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Many of us, particularly those of us lucky enough to have been away over the summer, will now be experiencing the financial services professional's equivalent of the dreaded "back to school" feeling. Only for us, it's a case of "back to Brexit".‎ Judging by the amount of new material they have published, neither the UK nor the EU authorities have taken much holiday. So to ease our "back to Brexit" blues, we've brought together the key publications in one note together with some summary commentary. 

A compendium of the various regulatory announcements is also available in our blog “Financial Services Brexit developments over the summer: a detailed assessment”.

Political negotiations

The UK published its White Paper on the future relationship with the EU post Brexit. It later detailed its position further in a presentation on the “Framework for the UK-EU partnership” in the specific area of financial services. The UK government also published a technical notice to inform personal and business customers of financial services firms and funds, and financial services firms, funds and financial market infrastructures (FMIs), on how to prepare for a potential no-deal scenario in March 2019. Michel Barnier insisted on the importance for each side of keeping their autonomy regarding the regulatory framework and equivalence decisions, which the UK has also acknowledged, but he also highlighted his confidence around reaching an agreement before the end of the year. In an interview with the Financial Times, Valdis Dombrovkis warned that Brussels will adopt a strict stance on Britain’s rights of access to EU markets after Brexit. In a recent speech in Berlin, Michel Barnier is reported to have announced that he was close to offering the UK a partnership “such as [had] never been with any other third country”.

In the EU

The Commission published a Communication on preparing for Brexit. Other major EU publications came from the European Central Bank (ECB), as the latter published: (i) an article on the “Brexit Countdown”; (ii) its supervisory expectations for booking models; and (iii) a revision of its Asset Quality Review (AQR) methodology.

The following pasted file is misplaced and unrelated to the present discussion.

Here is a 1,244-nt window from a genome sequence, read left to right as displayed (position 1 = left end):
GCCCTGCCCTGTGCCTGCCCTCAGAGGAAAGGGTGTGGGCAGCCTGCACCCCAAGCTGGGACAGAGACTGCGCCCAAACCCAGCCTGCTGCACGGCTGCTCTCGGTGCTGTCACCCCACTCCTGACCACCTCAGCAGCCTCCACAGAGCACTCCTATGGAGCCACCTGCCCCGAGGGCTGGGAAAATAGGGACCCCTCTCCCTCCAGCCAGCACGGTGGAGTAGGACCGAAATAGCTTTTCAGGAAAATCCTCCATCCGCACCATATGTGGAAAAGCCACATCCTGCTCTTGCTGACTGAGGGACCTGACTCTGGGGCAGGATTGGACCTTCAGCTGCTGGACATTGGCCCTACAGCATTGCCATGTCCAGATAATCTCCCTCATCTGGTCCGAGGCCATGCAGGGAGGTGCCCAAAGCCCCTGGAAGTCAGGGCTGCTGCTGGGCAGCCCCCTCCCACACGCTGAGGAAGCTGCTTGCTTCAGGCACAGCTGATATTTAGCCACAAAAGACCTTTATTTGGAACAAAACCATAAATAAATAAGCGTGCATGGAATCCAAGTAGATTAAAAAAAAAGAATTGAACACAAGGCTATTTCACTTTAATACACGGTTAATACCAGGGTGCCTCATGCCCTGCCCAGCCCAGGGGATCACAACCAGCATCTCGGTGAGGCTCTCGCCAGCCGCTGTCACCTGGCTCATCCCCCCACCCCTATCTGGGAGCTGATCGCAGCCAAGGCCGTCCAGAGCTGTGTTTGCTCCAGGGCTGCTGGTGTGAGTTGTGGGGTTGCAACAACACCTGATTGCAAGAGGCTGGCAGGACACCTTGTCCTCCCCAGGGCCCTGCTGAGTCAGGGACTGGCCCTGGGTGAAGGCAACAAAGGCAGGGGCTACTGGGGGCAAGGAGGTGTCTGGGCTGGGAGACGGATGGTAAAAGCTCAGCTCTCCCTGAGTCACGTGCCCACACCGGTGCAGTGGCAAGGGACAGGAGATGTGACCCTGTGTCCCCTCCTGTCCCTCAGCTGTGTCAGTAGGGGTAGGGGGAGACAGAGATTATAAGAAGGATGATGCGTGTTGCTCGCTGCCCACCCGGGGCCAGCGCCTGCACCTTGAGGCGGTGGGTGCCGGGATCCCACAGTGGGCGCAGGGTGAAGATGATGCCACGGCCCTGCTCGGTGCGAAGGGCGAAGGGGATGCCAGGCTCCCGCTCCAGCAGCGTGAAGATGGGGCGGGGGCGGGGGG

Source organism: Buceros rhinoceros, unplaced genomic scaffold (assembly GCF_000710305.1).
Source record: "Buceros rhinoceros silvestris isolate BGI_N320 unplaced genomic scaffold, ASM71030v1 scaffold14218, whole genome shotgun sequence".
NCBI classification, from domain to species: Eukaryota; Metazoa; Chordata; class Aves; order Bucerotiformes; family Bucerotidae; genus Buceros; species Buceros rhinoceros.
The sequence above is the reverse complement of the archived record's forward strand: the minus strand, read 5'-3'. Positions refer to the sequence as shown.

In the UK

HM Treasury (HMT) published a draft Statutory Instrument (SI) which, subject to Parliamentary approval, will create a Temporary Permissions Regime (TPR) for EU firms operating in the UK after exit day in March 2019. The Financial Conduct Authority (FCA) later clarified its approach to the TPR, including the governance and funding requirements for firms in the regime. The Bank of England (BoE) also published a press release on the topic, presenting the details of the regime for firms as well as the temporary recognition regime for non-UK CCPs. Five other draft SIs were published, including one on central counterparties, one on building societies, one on the Short Selling Regulation, one on Deposit Protection, and one on the Capital Requirements Regulation (CRR). Finally, Andrew Bailey, Chief Executive Officer of the FCA, sent a Dear CEO letter to banks indicating that the FCA is “open to a broad range of legal entity structure or booking models”, including the use of back-to-back and remote booking.

Our assessment

The publications by EU and UK authorities over the summer focused on clarifying their respective positions, both around how firms should prepare for Brexit, and what needs to be done to ensure firms can continue operating in the EU and the UK after Brexit day.

In a draft SI, HMT confirmed its intention to provide flexibility to inbound firms by clarifying the regulatory expectations around the TPR. The extension of the TPR to a period of three years will help firms spread out their authorisation applications while avoiding any disruption to their activities after Brexit day. It will also allow UK regulators to manage the volume of authorisations in a smoother way.

The EU has adopted a more cautious stance. Both the ECB and the Commission highlighted that firms should prepare for all contingencies, including the absence of a ratified Withdrawal Agreement in March 2019, and that they should not expect public sector solutions to help them in their preparations, including on contract continuity. Additionally, the ECB’s supervisory expectations on booking models reiterated that firms should ensure their EEA entities are not empty shells, but have adequate capabilities, risk management processes, systems and controls in place to comply with the regulatory requirements.

The ECB’s supervisory expectations on booking models repeated some familiar material relevant to the Brexit context, including a proportional build-out and the implementation of a booking model policy and controls. But firms should also take into account the new elements mentioned, including: (i) the approval by the EU entity management board of the implementation plan to take into account these supervisory expectations; (ii) a policy on marketing and controls; (iii) a crisis management plan; and (iv) the requirement for banks already under the Single Supervisory Mechanism (SSM) to provide the same plans.